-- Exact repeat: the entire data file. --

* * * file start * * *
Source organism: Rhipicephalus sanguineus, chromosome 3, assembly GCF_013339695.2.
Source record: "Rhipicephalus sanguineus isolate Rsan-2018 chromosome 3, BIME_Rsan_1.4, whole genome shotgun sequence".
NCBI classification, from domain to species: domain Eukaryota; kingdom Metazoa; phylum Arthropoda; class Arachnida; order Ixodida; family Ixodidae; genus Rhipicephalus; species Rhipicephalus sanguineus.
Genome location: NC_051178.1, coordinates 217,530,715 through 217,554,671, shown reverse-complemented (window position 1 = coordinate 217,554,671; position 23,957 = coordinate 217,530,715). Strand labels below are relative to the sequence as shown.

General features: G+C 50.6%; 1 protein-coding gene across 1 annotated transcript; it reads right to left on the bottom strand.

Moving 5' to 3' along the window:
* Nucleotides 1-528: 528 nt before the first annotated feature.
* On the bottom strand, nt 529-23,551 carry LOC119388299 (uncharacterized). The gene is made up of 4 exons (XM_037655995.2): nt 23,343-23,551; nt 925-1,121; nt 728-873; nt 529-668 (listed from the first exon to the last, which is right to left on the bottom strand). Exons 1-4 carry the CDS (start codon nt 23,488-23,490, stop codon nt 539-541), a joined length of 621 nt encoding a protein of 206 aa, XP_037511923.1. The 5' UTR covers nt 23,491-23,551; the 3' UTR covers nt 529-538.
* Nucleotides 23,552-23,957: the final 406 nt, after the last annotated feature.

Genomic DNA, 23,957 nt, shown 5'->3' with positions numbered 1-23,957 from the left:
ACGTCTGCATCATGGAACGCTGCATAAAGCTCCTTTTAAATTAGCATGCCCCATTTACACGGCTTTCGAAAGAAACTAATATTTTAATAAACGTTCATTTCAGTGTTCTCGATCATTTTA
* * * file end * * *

Source organism: Rhipicephalus sanguineus, chromosome 3, assembly GCF_013339695.2.
Source record: "Rhipicephalus sanguineus isolate Rsan-2018 chromosome 3, BIME_Rsan_1.4, whole genome shotgun sequence".
NCBI classification, from domain to species: domain Eukaryota; kingdom Metazoa; phylum Arthropoda; class Arachnida; order Ixodida; family Ixodidae; genus Rhipicephalus; species Rhipicephalus sanguineus.
Genome location: NC_051178.1, coordinates 217,530,715 through 217,554,671, shown reverse-complemented (window position 1 = coordinate 217,554,671; position 23,957 = coordinate 217,530,715). Strand labels below are relative to the sequence as shown.

General features: G+C 50.6%; 1 protein-coding gene across 1 annotated transcript; it reads right to left on the bottom strand.

Moving 5' to 3' along the window:
* Nucleotides 1-528: 528 nt before the first annotated feature.
* On the bottom strand, nt 529-23,551 carry LOC119388299 (uncharacterized). The gene is made up of 4 exons (XM_037655995.2): nt 23,343-23,551; nt 925-1,121; nt 728-873; nt 529-668 (listed from the first exon to the last, which is right to left on the bottom strand). Exons 1-4 carry the CDS (start codon nt 23,488-23,490, stop codon nt 539-541), a joined length of 621 nt encoding a protein of 206 aa, XP_037511923.1. The 5' UTR covers nt 23,491-23,551; the 3' UTR covers nt 529-538.
* Nucleotides 23,552-23,957: the final 406 nt, after the last annotated feature.

Genomic DNA, 23,957 nt, shown 5'->3' with positions numbered 1-23,957 from the left:
ACGTCTGCATCATGGAACGCTGCATAAAGCTCCTTTTAAATTAGCATGCCCCATTTACACGGCTTTCGAAAGAAACTAATATTTTAATAAACGTTCATTTCAGTGTTCTCGATCATTTTA